so it doesn't matter which way the inequality goes.

HallsofIvy said:
What can you base your proof on? If you are allowed to use the fact that ax is continuous, it's almost trivial.

How is it trivial? I know that $${a}^{b_{n}} -> a^b$$ but how do I prove that $${a_{n}}^{b_{n}} -> a^b$$
Thanks.

daniel_i_l said:
How is it trivial? I know that $${a}^{b_{n}} -> a^b$$ but how do I prove that $${a_{n}}^{b_{n}} -> a^b$$
Thanks.

For every m, $a_m^{b_n}\rightarrow a_m^b$. Then $a_m^b\rightarrow a^b$.

It follows from that that $a_n^{b_n}\rightarrow a^b$.

Thanks, is this what you meant:
for all m $${a_m}^{b_n} -> {a_m}^b$$so for every E there's some N so that for all n>N $${a_m}^b -E < {a_m}^{b_n} < {a_m}^b + E$$ and since $${a_m}^{b} -> {a}^b$$so for every F there's some M so that for all m>M $${a}^b -F < {a_m}^{b} < {a}^b + F$$ and so if P>max{M,N} then for all m,n > P
$${a_m}^b -(E+F) < {a_m}^{b_n} < {a}^b + (E+F)$$ QED
Is that right?
Thanks.

## What is meant by "proving a^b convergence from a_n and b_n limits?"

"Proving a^b convergence from a_n and b_n limits" refers to using the limits of two sequences, a_n and b_n, to show that the sequence a^b converges. This means that as n approaches infinity, the values of a^b get closer and closer to a single, finite number.

## Why is it important to prove a^b convergence from a_n and b_n limits?

Proving a^b convergence from a_n and b_n limits is important because it allows us to determine the behavior of the sequence a^b without having to directly compute its limit. This can be useful in many applications, such as in calculus and physics, where finding the limit of a complicated sequence may be challenging or impossible.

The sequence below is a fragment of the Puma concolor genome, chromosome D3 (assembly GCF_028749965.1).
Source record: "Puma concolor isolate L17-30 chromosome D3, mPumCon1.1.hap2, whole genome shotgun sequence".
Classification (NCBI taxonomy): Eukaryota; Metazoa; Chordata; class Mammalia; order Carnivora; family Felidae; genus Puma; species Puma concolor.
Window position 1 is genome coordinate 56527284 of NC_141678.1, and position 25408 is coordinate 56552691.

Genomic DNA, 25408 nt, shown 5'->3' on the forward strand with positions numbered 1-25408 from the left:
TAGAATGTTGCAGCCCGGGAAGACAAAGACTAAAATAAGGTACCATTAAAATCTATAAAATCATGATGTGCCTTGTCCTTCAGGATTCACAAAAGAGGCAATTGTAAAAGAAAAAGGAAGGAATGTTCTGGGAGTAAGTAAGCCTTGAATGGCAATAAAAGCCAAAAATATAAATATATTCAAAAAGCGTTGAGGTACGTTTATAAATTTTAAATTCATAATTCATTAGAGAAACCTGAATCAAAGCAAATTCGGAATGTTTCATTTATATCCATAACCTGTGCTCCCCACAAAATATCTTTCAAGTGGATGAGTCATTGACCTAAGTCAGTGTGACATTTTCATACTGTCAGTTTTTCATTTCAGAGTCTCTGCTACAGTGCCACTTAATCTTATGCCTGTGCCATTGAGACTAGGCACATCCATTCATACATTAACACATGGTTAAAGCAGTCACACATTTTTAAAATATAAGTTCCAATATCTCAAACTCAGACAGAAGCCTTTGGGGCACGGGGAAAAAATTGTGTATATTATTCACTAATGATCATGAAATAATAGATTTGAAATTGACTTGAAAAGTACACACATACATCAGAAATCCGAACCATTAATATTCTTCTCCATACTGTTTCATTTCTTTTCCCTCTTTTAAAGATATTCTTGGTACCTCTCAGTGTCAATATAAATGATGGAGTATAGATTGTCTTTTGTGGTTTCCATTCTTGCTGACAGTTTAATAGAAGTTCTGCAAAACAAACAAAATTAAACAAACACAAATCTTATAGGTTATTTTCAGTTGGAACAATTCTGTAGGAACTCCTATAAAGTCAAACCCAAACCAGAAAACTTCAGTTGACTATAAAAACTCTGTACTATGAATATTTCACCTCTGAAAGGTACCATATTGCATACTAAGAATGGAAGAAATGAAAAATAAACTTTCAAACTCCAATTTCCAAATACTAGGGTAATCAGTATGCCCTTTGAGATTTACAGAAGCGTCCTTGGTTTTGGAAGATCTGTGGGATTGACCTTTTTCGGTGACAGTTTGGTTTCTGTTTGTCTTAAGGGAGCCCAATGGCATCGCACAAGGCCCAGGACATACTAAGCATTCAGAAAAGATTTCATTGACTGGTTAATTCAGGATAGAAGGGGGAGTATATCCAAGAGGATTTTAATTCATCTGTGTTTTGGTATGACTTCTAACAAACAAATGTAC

## What is the general method for proving a^b convergence from a_n and b_n limits?

The general method for proving a^b convergence from a_n and b_n limits is to use the limit laws and properties to manipulate the expression a^b into a form that can be evaluated using the limits of a_n and b_n. This often involves using algebraic manipulations and theorems such as the squeeze theorem.

## What are some common challenges when proving a^b convergence from a_n and b_n limits?

Some common challenges when proving a^b convergence from a_n and b_n limits include the complexity of the expressions involved, the necessity of using various limit laws and properties, and the need for careful algebraic manipulations. Additionally, it can be difficult to determine the correct approach for a specific problem and to ensure that all steps are logically sound.

## How can one improve their skills in proving a^b convergence from a_n and b_n limits?

One can improve their skills in proving a^b convergence from a_n and b_n limits by practicing with a variety of examples and problems, familiarizing themselves with the limit laws and properties, and seeking help from resources such as textbooks, online tutorials, and tutoring sessions. It can also be helpful to review and understand theorems related to limits, such as the squeeze theorem and the limit laws.